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BMJ. 2005 Jan 1;330(7481):14. Epub 2004 Dec 7.

Cognitive behaviour therapy for adolescents with chronic fatigue syndrome: randomised controlled trial.

Author information

1
Expert Centre Chronic Fatigue, University Medical Centre Nijmegen, PO Box 9101, 6500 HB, Netherlands.

Erratum in

  • BMJ. 2005 Apr 9;330(7495):820.

Abstract

OBJECTIVE:

To evaluate the efficacy of cognitive behaviour therapy for adolescents aged 10-17 years with chronic fatigue syndrome.

DESIGN:

Randomised controlled trial.

SETTING:

Department of child psychology.

PARTICIPANTS:

71 consecutively referred patients with chronic fatigue syndrome; 36 were randomly assigned to immediate cognitive behaviour therapy and 35 to the waiting list for therapy.

INTERVENTION:

10 sessions of therapy over five months. Treatment protocols depended on the type of activity pattern (relatively active or passive). All participants were assessed again after five months.

MAIN OUTCOME MEASURES:

Fatigue severity (checklist individual strength), functional impairment (SF-36 physical functioning), and school attendance.

RESULTS:

62 patients had complete data at five months (29 in the immediate therapy group and 33 on the waiting list). Patients in the therapy group reported significantly greater decrease in fatigue severity (difference in decrease on checklist individual strength was 14.5, 95% confidence interval 7.4 to 21.6) and functional impairment (difference in increase on SF-36 physical functioning was 17.3, 6.2 to 28.4) and their attendance at school increased significantly (difference in increase in percentage school attendance was 18.2, 0.8 to 35.5). They also reported a significant reduction in several accompanying symptoms. Self reported improvement was largest in the therapy group.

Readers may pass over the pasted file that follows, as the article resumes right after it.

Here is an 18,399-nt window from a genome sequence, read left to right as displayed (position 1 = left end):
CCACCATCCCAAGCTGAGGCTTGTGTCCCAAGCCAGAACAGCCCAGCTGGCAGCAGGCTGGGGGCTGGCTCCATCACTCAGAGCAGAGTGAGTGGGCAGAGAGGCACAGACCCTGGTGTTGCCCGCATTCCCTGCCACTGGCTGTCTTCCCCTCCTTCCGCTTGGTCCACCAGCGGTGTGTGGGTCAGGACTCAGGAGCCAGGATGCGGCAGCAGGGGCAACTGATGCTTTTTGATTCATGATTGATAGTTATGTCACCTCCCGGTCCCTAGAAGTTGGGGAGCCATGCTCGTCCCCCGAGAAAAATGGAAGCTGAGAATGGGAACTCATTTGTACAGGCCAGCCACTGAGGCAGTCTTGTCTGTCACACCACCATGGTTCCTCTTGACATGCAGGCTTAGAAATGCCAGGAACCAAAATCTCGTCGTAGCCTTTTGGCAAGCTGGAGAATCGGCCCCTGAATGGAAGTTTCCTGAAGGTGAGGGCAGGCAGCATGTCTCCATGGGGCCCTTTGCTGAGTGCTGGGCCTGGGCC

CONCLUSION:

Cognitive behaviour therapy is an effective treatment for chronic fatigue syndrome in adolescents.

PMID:
15585538
PMCID:
PMC539840
DOI:
10.1136/bmj.38301.587106.63
[Indexed for MEDLINE]
Free PMC Article

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